How Do Neuronal Networks Work?

by Whitney James, M.D.

As adults, we can get hardened in our ways. A series of life experiences, some rewarding and some painful, can corner us into daily routines, jobs and ways of responding to the world around us.

When talking with patients, I explain that the brain is analogous to a house filled with fancy electrical wiring. The electrical wires are made up of axons, the “wire” component of each neuron, or brain cell. The rooms of the house are forms of awareness and perception.

Just like electrical wiring, those wires that are thick and well-insulated will more efficiently light up the room they supply. Thin wires without insulation will not work as well.

Every human brain has a “default mode network,” or a system of neuronal wiring we default to in our day-to-day lives. These are networks of neurons thickly insulated and highly efficient. When energy hits the system (the brain), it flows down the paths of least resistance: the well-insulated default networks. These default networks only illuminate certain rooms in our house. 

Consequently, we may have lived our whole lives up to this point thinking we only have a living room and bedroom, when we also have an amazing kitchen, game room and backyard.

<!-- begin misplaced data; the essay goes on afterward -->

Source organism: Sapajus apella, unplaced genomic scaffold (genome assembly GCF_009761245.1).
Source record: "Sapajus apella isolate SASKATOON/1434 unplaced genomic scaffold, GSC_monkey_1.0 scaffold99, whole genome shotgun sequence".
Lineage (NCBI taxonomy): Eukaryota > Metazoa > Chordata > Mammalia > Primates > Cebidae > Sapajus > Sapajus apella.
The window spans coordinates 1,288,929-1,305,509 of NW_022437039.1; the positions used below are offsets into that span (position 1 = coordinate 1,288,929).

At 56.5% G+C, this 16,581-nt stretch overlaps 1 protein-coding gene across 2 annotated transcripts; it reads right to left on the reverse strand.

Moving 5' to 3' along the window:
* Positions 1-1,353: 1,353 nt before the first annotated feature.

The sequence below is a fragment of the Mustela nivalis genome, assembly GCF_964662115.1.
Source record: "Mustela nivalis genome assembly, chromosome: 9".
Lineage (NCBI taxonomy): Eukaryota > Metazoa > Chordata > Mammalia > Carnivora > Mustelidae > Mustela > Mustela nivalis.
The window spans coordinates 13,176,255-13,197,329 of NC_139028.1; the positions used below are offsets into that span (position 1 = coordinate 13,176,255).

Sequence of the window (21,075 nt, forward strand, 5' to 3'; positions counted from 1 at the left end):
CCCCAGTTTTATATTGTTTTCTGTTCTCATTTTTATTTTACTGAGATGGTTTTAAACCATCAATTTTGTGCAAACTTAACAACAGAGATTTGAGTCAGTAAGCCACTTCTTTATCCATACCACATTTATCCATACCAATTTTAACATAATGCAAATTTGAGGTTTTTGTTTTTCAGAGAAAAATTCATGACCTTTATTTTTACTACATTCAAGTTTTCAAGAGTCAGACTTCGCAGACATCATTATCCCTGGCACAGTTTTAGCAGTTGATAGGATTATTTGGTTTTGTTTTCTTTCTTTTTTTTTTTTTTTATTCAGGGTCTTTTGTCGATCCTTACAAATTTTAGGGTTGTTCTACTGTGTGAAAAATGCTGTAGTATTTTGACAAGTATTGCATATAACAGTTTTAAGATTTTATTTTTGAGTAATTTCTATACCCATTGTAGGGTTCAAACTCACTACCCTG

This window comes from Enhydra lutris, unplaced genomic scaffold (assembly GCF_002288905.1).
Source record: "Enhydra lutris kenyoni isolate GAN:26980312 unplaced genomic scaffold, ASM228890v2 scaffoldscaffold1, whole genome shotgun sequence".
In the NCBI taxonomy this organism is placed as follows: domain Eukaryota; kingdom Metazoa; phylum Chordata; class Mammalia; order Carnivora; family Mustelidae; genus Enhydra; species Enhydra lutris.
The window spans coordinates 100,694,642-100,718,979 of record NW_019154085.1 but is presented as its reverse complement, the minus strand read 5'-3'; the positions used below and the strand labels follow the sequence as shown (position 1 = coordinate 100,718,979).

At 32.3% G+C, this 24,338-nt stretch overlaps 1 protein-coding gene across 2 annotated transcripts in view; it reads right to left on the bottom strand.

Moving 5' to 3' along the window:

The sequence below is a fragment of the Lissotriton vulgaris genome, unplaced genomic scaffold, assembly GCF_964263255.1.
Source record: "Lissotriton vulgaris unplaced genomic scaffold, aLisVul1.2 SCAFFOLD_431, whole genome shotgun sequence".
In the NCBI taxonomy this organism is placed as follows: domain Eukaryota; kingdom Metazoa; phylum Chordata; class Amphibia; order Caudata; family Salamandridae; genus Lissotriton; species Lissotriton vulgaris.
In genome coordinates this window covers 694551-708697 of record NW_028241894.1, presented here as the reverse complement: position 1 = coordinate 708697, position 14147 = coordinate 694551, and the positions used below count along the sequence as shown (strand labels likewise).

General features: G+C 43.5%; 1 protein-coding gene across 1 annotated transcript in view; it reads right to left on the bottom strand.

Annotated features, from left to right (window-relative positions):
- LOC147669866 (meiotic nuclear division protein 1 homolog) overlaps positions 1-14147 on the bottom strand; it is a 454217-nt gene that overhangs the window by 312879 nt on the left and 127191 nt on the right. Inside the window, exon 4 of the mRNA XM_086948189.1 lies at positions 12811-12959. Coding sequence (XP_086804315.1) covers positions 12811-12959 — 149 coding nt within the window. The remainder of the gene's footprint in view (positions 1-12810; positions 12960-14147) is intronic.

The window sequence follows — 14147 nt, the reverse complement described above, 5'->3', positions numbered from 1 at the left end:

Each of us has the ability to activate new neuronal networks.

We recommend starting with an awareness of your breath. When we become aware of our breath, we are able to better recognize our default networks. After recognizing our default networks, we can then explore neuronal networks beyond them. While remaining aware of how you are breathing, attempt a new skill, learn about something that piques your interest, take a different route to work, practice putting yourself in other peoples’ shoes and seeing the world through their eyes. Practice seeing yourself in a new and positive light.

As we practice these new ways of doing and seeing things, the new neuronal networks will gain insulation. New networks can eventually become new defaults.

We begin to realize we are not who we used to think we were. We are, and can be, so much more.